Abstract 14028: Exome Sequencing Identifies Rare Alleles Contributing to the Inherited Basis of Early-Onset Myocardial Infarction
Myocardial infarction (MI) is the leading cause of death and disability worldwide and is heritable. Studies of common genetic variation have discovered more than 45 genes and loci associated with risk for MI. Whereas rare genetic variation has long been recognized to underlie the inheritance of Mendelian diseases, the extent to which rare variation contributes to complex genetic disorders such as MI has been widely debated. The purpose of this study was to test the hypothesis that rare (frequency < 1%) DNA sequence variation contributes to risk for MI. The protein-coding regions of ~18,500 genes (the “exome”) were deeply sequenced in each of 4,000 individuals with early-onset MI (men with MI ≤ age 50; women with MI ≤ age 60) and in 3,800 individuals without MI. From this initial discovery study, we sought replication using targeted re-sequencing in larger populations (n=13,432). Rare non-synonymous mutations in two genes were more frequent in early-onset MI patients versus MI-free controls at a level of statistical significance exceeding a stringent correction for the number of genes in the genome (threshold = 2x10-6). Deleterious mutations in the low-density lipoprotein receptor (LDLR) gene were present in 4.0% of cases compared with 1.3% of controls, representing an odds ratio for disease of 3.1 for mutation carriers (p = 4x10-10). In the gene apolipoprotein A-V (APOA5), 1.3% of cases carried a non-synonymous mutation compared with 0.6% of controls, representing an odds ratio for disease of 2.2 for mutation carriers (p = 5x10-7). The mutations associated with MI risk in LDLR and APOA5 prominently relate to elevations in low-density lipoprotein cholesterol and triglyceride levels, respectively. We demonstrate, for the first time, that a burden of rare variants in individual genes contributes to risk for a common, complex disease and definitively establish APOA5 as a gene responsible for MI in the population.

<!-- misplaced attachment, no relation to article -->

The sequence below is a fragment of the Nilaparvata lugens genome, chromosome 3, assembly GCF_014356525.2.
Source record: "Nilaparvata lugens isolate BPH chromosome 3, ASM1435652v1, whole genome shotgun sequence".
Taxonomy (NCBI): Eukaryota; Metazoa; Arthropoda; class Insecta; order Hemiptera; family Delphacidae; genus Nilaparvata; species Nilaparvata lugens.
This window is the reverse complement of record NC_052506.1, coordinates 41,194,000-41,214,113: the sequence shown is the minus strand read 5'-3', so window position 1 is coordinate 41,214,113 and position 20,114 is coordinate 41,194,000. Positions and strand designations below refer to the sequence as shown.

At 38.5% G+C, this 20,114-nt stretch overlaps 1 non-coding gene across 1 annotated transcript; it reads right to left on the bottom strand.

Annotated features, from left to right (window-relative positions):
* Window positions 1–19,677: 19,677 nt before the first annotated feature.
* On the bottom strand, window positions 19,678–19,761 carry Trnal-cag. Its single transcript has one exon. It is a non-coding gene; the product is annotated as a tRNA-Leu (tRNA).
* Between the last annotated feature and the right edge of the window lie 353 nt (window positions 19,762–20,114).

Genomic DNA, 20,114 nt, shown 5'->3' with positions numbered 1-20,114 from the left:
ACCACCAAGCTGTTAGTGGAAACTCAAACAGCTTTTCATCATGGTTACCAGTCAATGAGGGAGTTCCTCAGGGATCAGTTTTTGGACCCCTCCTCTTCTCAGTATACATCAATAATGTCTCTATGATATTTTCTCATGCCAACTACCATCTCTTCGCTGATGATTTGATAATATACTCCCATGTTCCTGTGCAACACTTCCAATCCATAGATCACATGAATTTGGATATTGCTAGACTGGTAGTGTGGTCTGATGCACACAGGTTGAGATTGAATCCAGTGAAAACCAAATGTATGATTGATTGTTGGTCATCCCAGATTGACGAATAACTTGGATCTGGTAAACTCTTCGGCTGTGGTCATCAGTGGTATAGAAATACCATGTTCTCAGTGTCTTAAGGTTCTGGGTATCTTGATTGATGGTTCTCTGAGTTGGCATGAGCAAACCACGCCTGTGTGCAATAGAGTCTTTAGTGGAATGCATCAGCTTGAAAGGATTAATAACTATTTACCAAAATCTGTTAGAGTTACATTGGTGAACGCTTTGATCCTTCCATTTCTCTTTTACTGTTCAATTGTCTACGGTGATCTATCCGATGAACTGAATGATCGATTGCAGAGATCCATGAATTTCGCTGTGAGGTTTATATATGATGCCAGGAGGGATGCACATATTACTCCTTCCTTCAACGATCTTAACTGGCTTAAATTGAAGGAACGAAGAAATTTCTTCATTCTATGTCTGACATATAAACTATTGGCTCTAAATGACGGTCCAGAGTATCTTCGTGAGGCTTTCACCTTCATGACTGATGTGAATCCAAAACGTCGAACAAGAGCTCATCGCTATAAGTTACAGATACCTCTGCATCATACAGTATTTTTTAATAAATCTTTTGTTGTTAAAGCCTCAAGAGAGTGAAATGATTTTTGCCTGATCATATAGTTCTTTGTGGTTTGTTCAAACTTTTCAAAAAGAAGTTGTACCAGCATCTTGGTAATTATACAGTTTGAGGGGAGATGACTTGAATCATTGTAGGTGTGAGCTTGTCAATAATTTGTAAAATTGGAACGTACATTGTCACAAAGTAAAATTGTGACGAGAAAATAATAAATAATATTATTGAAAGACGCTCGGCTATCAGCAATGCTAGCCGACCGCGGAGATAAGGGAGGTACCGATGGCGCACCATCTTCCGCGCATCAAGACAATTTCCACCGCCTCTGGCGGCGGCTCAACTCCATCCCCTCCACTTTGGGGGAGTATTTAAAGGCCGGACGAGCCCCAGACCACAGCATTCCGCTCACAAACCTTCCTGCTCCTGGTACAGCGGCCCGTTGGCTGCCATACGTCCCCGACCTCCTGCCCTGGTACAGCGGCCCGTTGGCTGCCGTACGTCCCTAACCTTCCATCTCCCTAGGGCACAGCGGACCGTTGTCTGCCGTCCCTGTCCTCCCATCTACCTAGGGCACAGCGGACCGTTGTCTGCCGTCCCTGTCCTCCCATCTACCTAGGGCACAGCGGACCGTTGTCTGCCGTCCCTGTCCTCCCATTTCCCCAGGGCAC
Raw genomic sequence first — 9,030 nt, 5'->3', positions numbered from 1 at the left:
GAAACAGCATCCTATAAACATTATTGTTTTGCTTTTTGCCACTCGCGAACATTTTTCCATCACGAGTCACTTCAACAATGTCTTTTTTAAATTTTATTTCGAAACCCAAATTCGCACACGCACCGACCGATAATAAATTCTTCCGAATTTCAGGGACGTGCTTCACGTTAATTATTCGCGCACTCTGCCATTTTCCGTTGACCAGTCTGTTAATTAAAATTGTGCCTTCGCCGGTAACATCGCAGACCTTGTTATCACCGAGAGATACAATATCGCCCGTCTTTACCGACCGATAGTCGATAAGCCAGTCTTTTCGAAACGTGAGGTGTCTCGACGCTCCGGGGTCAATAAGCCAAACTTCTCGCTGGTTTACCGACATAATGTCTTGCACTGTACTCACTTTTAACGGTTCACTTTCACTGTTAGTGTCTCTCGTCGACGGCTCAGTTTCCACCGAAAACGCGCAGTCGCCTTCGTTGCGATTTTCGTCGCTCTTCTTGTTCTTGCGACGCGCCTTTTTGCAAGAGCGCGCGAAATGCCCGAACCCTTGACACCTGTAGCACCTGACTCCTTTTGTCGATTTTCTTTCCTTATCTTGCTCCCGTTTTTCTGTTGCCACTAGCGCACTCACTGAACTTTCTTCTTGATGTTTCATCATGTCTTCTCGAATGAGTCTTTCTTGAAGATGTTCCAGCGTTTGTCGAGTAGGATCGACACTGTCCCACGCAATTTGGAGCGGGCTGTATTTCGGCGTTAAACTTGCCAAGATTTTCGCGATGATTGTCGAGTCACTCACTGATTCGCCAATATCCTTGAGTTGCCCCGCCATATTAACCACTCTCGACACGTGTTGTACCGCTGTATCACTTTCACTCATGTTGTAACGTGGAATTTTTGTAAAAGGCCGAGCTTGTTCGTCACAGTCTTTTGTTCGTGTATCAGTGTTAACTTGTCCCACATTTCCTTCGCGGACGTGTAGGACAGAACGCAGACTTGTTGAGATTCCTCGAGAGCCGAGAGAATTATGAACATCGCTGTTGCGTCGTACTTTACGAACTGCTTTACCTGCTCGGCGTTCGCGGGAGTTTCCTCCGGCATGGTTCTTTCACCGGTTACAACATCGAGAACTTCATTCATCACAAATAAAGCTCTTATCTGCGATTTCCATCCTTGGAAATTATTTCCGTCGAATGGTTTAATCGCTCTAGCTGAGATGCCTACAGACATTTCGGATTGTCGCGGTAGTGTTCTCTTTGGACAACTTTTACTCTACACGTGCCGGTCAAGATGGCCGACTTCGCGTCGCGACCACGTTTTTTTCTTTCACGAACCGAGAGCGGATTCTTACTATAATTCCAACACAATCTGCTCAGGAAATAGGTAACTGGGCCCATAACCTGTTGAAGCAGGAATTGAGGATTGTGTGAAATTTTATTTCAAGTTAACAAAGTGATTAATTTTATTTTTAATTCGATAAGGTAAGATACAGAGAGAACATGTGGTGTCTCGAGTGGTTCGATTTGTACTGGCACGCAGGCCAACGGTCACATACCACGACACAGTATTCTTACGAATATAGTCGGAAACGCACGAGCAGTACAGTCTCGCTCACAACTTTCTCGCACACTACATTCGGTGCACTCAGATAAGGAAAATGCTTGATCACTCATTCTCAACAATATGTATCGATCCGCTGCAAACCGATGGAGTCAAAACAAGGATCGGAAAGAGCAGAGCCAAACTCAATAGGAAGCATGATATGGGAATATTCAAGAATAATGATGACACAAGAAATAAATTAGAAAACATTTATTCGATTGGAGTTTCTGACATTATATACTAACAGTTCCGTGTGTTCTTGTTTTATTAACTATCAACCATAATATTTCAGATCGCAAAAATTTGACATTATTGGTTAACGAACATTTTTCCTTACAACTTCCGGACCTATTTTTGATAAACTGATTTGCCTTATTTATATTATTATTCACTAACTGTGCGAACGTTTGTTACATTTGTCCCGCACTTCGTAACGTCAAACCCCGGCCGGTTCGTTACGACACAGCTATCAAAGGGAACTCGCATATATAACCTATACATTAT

- © 2013 by American Heart Association, Inc.